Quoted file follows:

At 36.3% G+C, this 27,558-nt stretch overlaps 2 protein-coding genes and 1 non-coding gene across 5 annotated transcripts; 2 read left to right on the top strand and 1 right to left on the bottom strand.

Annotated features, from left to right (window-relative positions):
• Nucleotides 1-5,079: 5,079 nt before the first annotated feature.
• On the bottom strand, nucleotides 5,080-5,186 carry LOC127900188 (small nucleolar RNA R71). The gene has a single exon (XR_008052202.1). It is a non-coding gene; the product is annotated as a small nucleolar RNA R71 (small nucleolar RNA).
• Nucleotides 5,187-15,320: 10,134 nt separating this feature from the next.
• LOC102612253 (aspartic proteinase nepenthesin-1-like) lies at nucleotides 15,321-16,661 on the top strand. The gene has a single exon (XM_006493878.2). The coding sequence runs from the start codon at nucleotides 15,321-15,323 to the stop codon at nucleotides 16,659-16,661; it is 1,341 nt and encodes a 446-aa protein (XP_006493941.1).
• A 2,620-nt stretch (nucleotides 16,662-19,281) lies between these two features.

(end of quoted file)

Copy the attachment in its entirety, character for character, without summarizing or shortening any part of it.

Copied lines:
At 36.3% G+C, this 27,558-nt stretch overlaps 2 protein-coding genes and 1 non-coding gene across 5 annotated transcripts; 2 read left to right on the top strand and 1 right to left on the bottom strand.

Annotated features, from left to right (window-relative positions):
• Nucleotides 1-5,079: 5,079 nt before the first annotated feature.
• On the bottom strand, nucleotides 5,080-5,186 carry LOC127900188 (small nucleolar RNA R71). The gene has a single exon (XR_008052202.1). It is a non-coding gene; the product is annotated as a small nucleolar RNA R71 (small nucleolar RNA).
• Nucleotides 5,187-15,320: 10,134 nt separating this feature from the next.
• LOC102612253 (aspartic proteinase nepenthesin-1-like) lies at nucleotides 15,321-16,661 on the top strand. The gene has a single exon (XM_006493878.2). The coding sequence runs from the start codon at nucleotides 15,321-15,323 to the stop codon at nucleotides 16,659-16,661; it is 1,341 nt and encodes a 446-aa protein (XP_006493941.1).
• A 2,620-nt stretch (nucleotides 16,662-19,281) lies between these two features.